February 17, 2017


How to Determine the Maximum Amount of Drinks You Can Have and Still Legally Drive

A DUI charge will not only cost you financially, but can affect your driving privileges moving forward as well. If it is a first time offense, penalties might not be as severe as is the case with a repeat offender; with this in mind, if you are below the legal age of 21 to drink, if your BAL is well above the .08 legal limit, or if other penalties affect your case (such as drugs being found in the car) all of these will be factored into determining charges. When drinking, it is important to know how many drinks will place you above the legal limit. Although it will vary for each individual, there are certain guidelines in place so you know how much you can drink, without exceeding .08 BAL.

How many drinks can I have –
If you plan on going out to drink, one question you may have is how many drinks can I have, before my BAL levels reach the legal limit? It really is impossible to determine the answer to this question. Think of it this way, a pint of beer has about 4.5% alcohol, while a shot of hard liquor has 40%. In some instances, you order a double shot in your drink, which will instantly cause your tolerance levels to go down.

The best way to determine your tolerance levels is to use a breathalyzer. You can purchase these online, and they will help you gauge what your tolerance levels are. For one person, it may be one drink, while the next individual can have 4 drinks and won’t be affected. A good way to monitor your intake is also to drink a glass of water for every drink you have. Although it is impossible to gauge exactly how many drinks you can have, over time you will learn what you can tolerate, what your body can handle, and when you’ve had too many to drink.

What affects BAL? –
A number of factors will affect how many drinks will put you over the limit. A few of these are: your age, weight, gender, tolerance level, and what you are drinking (hard liquor has a much higher alcohol content than beer or wine). Further, if you have eaten prior to drinking, you might be able to handle more liquor than if you haven’t. No matter how long you have been drinking, in certain instances, even one drink might prove to be too many for you to drive. It is best to understand your body, what affects your level of tolerance, and if possible, to always have a designated driver on hand, to avoid a situation where you might have to drive, when you otherwise shouldn’t.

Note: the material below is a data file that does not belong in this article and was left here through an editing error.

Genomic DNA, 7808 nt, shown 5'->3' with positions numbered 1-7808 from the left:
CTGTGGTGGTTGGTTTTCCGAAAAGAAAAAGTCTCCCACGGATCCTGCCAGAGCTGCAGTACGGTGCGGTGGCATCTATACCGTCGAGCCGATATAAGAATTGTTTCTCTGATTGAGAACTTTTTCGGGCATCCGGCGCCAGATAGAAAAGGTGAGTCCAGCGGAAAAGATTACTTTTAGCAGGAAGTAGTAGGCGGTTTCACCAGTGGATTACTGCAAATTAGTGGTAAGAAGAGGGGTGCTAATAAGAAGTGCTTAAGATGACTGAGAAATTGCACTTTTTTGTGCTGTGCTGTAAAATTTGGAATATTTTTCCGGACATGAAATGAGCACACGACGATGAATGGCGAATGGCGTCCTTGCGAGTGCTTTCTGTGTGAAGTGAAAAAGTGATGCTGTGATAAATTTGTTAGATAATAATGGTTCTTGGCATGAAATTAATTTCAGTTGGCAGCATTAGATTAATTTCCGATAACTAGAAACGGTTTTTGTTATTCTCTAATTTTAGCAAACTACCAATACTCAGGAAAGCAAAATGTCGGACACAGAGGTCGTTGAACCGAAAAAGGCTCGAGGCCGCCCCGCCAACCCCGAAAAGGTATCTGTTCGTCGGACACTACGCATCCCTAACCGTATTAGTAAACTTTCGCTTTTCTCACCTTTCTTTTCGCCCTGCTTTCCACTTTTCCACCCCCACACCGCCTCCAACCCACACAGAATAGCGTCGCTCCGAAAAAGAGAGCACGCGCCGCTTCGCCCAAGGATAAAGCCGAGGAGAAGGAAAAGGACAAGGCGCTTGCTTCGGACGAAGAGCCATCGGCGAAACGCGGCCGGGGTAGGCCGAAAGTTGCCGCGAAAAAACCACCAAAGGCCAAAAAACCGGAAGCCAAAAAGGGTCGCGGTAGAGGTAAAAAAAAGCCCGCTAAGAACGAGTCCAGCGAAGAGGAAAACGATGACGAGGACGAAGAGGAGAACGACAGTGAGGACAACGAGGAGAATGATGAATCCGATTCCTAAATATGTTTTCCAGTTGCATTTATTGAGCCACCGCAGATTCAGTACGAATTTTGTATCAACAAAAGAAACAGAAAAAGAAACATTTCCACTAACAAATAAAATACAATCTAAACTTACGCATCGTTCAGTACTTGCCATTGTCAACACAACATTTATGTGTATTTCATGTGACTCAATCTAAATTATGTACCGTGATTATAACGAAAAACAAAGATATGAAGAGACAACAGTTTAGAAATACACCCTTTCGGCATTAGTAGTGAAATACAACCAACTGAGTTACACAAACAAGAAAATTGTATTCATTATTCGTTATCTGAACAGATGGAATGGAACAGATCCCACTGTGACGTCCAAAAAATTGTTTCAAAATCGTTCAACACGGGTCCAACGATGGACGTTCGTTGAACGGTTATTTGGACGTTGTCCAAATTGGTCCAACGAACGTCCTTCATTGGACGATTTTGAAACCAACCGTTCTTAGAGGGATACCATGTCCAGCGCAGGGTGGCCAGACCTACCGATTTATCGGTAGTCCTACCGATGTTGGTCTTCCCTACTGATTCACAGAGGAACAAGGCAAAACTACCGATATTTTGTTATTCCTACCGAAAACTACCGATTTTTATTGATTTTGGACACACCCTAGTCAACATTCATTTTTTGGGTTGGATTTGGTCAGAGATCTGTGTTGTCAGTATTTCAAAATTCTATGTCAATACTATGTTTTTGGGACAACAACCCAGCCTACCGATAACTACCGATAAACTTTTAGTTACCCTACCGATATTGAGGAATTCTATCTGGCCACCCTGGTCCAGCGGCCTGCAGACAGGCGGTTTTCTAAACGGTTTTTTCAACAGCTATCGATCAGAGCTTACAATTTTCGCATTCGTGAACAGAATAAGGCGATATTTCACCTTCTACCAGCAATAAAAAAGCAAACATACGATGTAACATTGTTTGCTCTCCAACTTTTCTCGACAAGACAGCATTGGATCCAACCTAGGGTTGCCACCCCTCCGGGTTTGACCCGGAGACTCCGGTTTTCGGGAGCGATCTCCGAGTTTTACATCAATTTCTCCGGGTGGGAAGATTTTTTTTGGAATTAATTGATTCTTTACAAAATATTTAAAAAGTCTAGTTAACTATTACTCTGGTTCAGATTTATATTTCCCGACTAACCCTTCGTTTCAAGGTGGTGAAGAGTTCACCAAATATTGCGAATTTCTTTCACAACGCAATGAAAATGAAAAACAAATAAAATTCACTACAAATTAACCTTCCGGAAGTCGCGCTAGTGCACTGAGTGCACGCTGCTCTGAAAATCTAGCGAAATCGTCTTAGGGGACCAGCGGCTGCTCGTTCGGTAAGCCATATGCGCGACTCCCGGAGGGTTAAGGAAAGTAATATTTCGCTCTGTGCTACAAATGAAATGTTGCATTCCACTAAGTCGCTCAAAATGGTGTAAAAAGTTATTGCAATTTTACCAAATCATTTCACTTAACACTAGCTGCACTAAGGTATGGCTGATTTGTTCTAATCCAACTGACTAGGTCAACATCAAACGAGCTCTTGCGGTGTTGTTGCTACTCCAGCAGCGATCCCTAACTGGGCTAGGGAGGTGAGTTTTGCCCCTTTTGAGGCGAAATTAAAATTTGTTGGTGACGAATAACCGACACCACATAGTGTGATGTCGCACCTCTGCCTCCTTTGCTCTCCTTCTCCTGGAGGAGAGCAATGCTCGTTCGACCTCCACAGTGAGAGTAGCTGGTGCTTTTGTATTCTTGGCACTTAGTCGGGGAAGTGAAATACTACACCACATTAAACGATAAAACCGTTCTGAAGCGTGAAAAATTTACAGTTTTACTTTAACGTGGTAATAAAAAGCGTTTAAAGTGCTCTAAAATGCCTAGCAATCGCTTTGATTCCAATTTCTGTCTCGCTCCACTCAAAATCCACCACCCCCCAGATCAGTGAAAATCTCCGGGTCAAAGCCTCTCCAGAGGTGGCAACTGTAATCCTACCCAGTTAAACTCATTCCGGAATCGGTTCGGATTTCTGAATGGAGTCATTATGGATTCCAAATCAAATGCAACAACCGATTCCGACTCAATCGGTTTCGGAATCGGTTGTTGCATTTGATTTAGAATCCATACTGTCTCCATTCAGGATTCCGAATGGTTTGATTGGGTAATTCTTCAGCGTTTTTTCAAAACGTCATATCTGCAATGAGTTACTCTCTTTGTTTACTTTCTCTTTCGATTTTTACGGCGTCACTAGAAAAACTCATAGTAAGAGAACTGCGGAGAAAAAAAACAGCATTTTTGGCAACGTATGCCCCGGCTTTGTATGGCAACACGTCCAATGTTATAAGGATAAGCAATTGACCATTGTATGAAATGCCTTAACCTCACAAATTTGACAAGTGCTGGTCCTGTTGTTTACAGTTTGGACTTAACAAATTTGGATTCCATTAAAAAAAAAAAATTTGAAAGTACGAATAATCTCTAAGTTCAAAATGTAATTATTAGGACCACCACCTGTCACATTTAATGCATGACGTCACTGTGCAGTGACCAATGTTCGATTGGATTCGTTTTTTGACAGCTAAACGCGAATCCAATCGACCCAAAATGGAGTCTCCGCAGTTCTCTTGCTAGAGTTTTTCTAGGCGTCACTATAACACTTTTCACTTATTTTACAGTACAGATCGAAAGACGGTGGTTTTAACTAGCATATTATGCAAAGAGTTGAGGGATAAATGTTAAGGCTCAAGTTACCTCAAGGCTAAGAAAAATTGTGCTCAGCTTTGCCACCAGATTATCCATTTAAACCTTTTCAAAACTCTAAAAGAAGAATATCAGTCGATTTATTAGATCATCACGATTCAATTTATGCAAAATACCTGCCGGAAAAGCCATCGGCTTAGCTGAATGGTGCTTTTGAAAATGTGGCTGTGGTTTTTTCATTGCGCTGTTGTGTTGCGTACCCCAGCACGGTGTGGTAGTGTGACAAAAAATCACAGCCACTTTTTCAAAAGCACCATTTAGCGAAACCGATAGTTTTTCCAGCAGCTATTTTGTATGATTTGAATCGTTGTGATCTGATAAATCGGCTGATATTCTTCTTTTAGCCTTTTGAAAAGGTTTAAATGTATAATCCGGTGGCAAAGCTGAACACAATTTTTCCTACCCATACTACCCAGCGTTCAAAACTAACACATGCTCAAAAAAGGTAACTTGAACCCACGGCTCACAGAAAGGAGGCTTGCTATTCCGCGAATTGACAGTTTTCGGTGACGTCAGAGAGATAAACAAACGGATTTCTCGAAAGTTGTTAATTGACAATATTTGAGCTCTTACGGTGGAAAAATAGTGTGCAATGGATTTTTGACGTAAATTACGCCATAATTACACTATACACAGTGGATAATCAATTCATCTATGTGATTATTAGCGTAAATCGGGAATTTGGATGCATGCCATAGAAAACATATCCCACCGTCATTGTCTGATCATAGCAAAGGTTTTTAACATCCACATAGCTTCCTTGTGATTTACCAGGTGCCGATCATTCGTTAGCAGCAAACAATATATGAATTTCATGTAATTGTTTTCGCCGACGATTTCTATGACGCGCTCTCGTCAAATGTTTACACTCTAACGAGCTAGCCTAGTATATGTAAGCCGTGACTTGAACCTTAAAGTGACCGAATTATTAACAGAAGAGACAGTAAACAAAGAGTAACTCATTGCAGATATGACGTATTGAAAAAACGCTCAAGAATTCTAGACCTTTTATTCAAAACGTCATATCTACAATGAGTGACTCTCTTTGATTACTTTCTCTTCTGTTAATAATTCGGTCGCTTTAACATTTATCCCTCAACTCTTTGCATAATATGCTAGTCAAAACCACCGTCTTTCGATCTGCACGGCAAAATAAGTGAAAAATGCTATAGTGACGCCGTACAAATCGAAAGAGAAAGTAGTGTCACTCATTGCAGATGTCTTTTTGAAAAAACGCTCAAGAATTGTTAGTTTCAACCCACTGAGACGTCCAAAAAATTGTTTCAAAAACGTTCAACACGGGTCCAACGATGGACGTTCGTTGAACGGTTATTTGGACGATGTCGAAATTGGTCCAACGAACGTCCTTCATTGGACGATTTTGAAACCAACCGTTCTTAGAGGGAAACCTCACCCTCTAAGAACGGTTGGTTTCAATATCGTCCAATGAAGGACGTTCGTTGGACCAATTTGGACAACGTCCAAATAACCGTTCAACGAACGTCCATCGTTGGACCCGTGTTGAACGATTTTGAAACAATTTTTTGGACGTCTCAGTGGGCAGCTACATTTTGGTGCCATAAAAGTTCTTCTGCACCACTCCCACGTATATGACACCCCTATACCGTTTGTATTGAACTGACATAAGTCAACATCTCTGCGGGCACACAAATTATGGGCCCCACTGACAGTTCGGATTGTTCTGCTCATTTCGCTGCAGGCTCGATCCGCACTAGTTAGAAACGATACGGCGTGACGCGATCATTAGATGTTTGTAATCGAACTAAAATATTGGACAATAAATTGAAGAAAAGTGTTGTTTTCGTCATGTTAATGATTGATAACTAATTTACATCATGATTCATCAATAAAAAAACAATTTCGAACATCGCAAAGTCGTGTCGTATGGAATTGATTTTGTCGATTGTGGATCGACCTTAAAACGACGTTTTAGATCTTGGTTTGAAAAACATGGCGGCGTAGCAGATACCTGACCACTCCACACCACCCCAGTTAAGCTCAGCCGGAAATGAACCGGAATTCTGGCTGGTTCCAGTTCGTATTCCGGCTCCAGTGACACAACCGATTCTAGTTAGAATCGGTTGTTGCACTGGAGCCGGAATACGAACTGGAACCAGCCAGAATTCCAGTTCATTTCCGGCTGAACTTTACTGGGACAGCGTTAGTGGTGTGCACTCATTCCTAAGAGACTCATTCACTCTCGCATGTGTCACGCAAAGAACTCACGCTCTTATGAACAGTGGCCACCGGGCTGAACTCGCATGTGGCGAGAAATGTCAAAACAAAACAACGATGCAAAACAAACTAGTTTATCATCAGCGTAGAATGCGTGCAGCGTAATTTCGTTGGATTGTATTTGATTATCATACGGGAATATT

If you are in a situation where you have been pulled over for a DUI, click here to learn about your legal options. In some cases, your charges can be dismissed if there are intervening circumstances potentially proving your innocence. If you are a repeat offender, a great legal team can work to have charges reduced, avoid jail time, and potentially keep fines to a minimum. Regardless of your situation, the first thing to do when you are pulled over, is to hire a DUI attorney to help assess your case, and personal situation.

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Legal Questions Motorcyclist Should Ask Their Insurance After Facing a Roadside Accident

If you have been involved in a motorcycle accident, one of the first things you should do is to let your car insurance company know about the accident. The insurance company’s adjuster will get in touch with you to interview you about the motorcycle accident and the circumstances surrounding it. This interview may take place over the phone or at the insurance adjuster’s local office. During the interview, the adjuster will ask you questions related to your accident. You’re required to provide honest and exhaustive answers to these questions. You’re also free to ask your own questions to have your concerns addressed and protect your interests.